How to Pay Overseas Employees in 2024: A Master Guide

How to Pay Overseas Employees in 2024: A Master Guide

How to Pay Overseas Employees in 2024: A Master Guide

November 26, 2023


Picture of INS Global



Picture of INS Global



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Key Takeaways

  1. Choosing to pay overseas employees domestically can be quick but often leads to serious fines or penalties
  2. Collaborating with local payroll entities or third parties in the countries where you operate can help ensure compliance with local regulations thanks to local expertise
  3. An Employer of Record works by becoming the legal employer for your overseas workers through their local structure, thereby providing the day-to-day HR and payroll functions needed to work overseas safely and effectively



Expanding your business internationally is an exciting next step, but it comes with its own unique set of challenges. This is never more true than when it comes to paying overseas employees. Understanding and navigating the intricacies of international salaries and payments can be daunting, but considering your options and working with the right partners can help to streamline the process.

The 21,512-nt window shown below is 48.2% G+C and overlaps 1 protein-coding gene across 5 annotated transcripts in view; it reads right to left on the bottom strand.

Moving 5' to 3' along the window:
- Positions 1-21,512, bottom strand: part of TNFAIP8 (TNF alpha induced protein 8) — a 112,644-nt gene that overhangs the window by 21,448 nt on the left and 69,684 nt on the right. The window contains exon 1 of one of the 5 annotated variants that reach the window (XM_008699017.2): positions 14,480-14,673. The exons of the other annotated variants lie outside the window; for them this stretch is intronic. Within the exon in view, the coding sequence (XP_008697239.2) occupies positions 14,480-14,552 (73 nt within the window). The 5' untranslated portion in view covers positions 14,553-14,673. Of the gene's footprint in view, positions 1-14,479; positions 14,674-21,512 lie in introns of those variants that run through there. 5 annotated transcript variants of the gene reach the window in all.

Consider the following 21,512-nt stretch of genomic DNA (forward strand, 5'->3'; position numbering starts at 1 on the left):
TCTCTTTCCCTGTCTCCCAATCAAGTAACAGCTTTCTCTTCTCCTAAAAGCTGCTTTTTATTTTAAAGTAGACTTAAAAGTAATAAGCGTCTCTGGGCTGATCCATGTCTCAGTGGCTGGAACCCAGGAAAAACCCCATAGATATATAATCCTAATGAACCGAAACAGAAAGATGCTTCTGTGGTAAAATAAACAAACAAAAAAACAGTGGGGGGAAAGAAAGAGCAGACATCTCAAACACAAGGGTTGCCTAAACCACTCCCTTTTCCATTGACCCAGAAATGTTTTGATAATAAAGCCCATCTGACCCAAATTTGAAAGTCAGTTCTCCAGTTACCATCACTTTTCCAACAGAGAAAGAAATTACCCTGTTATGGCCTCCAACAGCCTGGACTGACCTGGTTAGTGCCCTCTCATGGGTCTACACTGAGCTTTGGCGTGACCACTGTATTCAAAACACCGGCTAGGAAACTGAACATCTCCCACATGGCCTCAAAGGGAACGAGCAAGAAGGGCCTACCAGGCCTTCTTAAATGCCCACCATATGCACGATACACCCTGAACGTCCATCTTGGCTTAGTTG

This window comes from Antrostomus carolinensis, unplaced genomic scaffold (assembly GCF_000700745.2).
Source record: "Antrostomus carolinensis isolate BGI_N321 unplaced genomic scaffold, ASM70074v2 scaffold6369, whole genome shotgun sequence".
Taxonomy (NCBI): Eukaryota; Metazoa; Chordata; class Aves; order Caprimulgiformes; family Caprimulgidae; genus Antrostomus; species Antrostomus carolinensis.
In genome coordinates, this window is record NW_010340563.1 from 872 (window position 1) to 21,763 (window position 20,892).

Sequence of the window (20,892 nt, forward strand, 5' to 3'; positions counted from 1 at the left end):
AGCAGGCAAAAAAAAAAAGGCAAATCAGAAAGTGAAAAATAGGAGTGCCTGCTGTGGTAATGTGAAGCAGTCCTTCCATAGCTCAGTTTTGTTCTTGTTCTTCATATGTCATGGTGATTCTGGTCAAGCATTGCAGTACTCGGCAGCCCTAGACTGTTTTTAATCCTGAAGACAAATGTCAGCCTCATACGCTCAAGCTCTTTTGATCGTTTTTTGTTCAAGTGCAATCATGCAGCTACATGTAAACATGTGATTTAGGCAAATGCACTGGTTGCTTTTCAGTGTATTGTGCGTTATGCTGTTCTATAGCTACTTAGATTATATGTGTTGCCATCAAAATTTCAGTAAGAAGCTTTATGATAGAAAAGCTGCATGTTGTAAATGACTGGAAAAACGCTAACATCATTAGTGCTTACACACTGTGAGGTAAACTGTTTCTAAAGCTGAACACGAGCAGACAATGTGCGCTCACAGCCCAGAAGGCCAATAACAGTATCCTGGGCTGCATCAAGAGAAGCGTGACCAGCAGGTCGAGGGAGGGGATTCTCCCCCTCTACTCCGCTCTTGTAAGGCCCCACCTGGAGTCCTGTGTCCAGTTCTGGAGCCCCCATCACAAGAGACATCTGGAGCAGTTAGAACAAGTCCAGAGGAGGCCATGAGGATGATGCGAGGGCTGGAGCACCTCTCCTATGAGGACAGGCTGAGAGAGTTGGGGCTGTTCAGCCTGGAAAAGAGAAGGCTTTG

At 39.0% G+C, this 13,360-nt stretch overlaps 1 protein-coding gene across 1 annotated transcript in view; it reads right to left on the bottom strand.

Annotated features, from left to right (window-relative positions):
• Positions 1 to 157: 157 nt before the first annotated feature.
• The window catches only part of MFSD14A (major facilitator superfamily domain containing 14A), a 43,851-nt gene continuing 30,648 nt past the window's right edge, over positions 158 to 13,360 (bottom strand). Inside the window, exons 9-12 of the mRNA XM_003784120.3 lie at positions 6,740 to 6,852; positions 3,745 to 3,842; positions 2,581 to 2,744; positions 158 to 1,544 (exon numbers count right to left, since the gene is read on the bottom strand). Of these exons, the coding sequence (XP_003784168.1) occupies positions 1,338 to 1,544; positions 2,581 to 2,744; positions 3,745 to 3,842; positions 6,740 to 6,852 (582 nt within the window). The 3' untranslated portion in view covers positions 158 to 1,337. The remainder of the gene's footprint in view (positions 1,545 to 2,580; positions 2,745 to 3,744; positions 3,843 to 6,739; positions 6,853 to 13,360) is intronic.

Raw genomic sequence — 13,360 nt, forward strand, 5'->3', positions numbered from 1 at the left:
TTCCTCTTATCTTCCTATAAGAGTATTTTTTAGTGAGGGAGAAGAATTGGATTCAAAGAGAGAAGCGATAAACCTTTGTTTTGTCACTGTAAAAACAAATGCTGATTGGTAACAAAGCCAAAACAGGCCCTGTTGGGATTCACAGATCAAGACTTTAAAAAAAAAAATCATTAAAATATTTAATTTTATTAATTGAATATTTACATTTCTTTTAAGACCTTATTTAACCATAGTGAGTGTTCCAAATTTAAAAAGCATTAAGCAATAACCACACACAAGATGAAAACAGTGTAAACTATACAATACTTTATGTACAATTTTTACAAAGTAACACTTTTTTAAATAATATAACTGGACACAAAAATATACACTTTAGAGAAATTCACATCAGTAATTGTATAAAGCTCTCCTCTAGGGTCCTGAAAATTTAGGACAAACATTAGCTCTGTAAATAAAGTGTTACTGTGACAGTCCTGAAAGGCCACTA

It can be tempting to take the simplest solution in these cases, but without careful consideration, any mistakes can lead to serious fees or penalties, with every country requiring a unique approach. That’s why, in this guide, we will explore various methods for paying employees overseas and delve into the advantages and disadvantages of each.


4 Options for Paying Overseas Employees According to INS Global Payroll Experts


Including Global Employees on Your Domestic Payroll


Some companies choose to forgo the issue and instead include international employees on their domestic payroll. While this simplifies payroll management in the short term, it may not comply with local labor laws and could result in taxation issues, even for remote workers.

In general, this is a potential option only for short-term projects or situations where transferred employees will not be performing profit-making activities in their overseas country, and it’s unlikely this will allow you to pay local or overseas employees from your home country legally.